Since then he has stepped down from the Applied Physics Board and leadership of the Honors Academy has passed to professor Ines Lopez Arteaga of Mechanical Engineering. “So fortunately my work is more manageable again. I believe that initially five secretaries were managing my diary; I had no say at all. Once again I have more time for my PhD candidates, although unfortunately they cannot walk into my office as easily as in the past.”

Soft skills

An important priority within the Graduate School is the integration of soft skills - such as presenting, writing and cooperating - in the master's study program. At the start of this program an assessment is made that indicates, among other things, which soft skills the student possesses. “This is the cause of much dissatisfaction among students, so we are going to change our approach,” explains Koenraad. “This coming academic year it won't be completely different yet, but as of the academic year 2019/2020 the new approach must be in place.” He's an advocate of this not only in the master's, but also for PhD candidates. “We should be starting in the bachelor's and have the learning pathway for soft skills run through continuously to the end of the Graduate School.”

Because soft skills are important, the physicist believes. Not only for students, but also for lecturers, partly because they have an important task to fulfill as a mentor to students. Although every student already has a mentor, the role the mentor plays varies greatly from program to program, and the approach taken by individual lecturers also differs widely.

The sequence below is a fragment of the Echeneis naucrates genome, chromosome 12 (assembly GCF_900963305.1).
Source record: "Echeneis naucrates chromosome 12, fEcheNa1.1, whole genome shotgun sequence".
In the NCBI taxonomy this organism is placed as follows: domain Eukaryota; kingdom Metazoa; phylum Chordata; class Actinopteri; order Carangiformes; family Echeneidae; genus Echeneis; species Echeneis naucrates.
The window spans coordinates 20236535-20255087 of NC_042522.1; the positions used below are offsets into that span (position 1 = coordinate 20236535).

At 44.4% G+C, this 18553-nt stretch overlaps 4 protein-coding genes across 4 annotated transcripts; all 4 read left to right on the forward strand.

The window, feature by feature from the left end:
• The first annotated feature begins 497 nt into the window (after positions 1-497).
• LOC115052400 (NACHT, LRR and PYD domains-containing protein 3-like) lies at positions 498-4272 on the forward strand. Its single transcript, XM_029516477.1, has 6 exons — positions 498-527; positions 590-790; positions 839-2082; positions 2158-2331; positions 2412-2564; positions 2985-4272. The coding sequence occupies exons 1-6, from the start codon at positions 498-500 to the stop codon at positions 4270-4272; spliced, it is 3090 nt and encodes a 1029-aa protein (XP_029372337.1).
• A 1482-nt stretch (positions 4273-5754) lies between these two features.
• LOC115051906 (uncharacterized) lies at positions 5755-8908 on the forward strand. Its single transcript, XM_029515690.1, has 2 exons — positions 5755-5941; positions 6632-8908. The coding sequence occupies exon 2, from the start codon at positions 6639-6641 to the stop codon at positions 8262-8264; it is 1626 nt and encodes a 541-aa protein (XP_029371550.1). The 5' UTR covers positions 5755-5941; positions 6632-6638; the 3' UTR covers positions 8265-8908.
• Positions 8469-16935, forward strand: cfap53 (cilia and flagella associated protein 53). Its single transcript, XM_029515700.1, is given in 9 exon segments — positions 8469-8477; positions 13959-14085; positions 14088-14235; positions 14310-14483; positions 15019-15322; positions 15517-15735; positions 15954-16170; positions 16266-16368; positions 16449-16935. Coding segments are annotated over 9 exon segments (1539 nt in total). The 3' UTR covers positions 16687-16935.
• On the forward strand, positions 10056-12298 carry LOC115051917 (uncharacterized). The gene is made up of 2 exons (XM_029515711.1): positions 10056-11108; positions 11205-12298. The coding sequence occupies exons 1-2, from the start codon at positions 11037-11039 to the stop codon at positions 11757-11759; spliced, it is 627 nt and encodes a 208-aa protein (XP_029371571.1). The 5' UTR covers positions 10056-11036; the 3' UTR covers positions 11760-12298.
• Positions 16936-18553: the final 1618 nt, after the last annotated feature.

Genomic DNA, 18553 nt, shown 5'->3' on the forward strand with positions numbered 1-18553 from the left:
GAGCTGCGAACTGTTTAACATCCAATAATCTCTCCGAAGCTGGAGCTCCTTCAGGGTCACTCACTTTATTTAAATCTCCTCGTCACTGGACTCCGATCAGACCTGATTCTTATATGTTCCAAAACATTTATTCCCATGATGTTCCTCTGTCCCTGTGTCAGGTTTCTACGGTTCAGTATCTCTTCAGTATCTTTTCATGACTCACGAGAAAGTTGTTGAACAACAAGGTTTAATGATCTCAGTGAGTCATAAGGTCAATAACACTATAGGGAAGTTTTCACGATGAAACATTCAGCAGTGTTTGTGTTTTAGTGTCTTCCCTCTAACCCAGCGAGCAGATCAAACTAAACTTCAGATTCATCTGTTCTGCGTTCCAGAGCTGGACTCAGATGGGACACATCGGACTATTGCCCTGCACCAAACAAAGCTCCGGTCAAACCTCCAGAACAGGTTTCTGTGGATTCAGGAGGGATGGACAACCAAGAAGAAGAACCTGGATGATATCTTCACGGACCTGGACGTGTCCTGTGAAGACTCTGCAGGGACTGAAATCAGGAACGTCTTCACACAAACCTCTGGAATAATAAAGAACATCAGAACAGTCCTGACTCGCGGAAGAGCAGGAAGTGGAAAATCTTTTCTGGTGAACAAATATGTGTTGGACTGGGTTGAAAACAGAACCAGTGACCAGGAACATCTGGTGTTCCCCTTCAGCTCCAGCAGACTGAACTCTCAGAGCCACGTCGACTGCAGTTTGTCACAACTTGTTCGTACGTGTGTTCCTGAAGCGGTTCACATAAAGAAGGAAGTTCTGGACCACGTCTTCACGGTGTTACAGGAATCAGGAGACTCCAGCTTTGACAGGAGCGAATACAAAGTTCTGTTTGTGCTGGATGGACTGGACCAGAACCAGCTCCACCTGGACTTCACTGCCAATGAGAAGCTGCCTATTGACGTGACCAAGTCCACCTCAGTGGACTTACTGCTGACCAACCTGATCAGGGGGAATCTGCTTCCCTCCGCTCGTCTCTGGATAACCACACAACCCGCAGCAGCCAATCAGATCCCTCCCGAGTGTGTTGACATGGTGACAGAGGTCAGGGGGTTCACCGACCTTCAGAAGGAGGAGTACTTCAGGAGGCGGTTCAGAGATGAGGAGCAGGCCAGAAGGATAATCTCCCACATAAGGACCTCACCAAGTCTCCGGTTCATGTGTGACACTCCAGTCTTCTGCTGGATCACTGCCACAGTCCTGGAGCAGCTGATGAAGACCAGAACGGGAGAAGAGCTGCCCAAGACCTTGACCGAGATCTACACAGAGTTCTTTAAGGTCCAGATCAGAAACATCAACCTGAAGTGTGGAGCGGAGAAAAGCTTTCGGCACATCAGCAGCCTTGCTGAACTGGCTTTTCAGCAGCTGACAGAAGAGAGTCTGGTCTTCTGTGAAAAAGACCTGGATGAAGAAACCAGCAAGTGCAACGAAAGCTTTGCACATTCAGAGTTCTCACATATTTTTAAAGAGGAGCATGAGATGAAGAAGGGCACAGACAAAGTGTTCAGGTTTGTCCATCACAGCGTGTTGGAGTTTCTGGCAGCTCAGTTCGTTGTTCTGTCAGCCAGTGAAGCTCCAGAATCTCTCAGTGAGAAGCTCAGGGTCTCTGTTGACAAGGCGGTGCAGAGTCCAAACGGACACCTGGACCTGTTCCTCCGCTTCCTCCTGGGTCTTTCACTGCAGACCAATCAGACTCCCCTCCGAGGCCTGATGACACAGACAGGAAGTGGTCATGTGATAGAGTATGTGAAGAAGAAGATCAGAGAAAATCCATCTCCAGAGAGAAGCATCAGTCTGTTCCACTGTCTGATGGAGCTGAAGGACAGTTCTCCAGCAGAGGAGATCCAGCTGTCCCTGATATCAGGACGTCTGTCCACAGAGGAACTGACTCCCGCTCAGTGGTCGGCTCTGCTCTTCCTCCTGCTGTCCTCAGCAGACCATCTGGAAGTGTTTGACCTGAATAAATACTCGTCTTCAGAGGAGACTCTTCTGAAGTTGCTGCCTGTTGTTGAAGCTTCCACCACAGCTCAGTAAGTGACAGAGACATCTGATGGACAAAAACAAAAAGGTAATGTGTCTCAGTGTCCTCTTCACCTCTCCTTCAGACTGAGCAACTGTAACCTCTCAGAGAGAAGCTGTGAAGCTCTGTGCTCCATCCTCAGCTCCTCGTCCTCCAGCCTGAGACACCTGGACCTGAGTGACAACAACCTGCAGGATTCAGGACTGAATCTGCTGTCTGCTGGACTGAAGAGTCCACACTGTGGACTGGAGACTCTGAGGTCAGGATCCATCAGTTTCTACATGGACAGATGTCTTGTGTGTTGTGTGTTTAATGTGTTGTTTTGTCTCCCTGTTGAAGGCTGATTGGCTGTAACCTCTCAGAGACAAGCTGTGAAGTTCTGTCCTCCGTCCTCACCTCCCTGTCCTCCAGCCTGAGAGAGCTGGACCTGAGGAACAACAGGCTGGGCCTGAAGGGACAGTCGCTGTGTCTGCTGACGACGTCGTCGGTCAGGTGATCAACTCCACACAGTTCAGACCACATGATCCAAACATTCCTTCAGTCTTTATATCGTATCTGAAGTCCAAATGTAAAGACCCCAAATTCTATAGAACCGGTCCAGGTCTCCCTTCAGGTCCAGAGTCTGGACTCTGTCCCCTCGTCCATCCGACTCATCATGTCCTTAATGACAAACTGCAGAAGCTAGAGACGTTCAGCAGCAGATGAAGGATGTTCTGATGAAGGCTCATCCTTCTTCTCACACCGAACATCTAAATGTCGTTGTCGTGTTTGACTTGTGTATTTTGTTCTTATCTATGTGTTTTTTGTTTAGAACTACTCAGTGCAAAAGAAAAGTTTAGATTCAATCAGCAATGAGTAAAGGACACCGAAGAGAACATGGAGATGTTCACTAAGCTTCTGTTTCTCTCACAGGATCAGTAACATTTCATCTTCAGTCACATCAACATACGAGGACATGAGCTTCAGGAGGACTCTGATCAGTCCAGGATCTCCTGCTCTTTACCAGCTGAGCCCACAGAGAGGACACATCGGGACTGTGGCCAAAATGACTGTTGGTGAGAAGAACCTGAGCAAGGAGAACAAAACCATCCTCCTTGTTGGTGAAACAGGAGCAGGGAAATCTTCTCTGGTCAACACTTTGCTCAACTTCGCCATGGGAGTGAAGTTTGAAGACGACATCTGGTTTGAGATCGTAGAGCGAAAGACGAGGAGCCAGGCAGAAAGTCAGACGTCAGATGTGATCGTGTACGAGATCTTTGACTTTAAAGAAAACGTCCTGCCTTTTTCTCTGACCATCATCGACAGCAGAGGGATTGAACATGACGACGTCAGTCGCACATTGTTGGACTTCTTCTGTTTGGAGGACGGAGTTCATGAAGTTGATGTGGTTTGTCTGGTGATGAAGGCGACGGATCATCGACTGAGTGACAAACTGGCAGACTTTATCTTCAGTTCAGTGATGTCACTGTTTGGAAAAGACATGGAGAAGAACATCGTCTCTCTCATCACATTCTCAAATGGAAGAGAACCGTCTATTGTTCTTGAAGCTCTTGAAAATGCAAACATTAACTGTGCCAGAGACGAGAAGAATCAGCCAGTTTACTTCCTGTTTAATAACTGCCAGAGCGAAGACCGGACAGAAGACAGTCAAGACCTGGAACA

Academic quality is the basis, but if someone excels as a lecturer and mentor, then I'd be inclined to let that be the deciding factor where a promotion is concerned

Personal development plan

“Some are coaching perfectly, others have difficulty with it. But it isn't a simple task, you really have to stand in the student's shoes. I saw that in the Honors Academy, where students have to write a personal development plan at the outset. Whenever a project is evaluated, that plan is added yet again to the evaluation. We should really extend this scheme to the regular students, certainly if you look ahead to 2030. Students will have more choice then, but that means they will need more support in reflecting on their study path and career prospects.”

In Koenraad's opinion soft skills like these should count for more when academic staff are being hired and promoted. “I see this as part of the education we provide, and as being important for a university. Academic quality is the basis, but if someone excels as a lecturer and mentor, then I'd be inclined to let that be the deciding factor where a promotion is concerned.”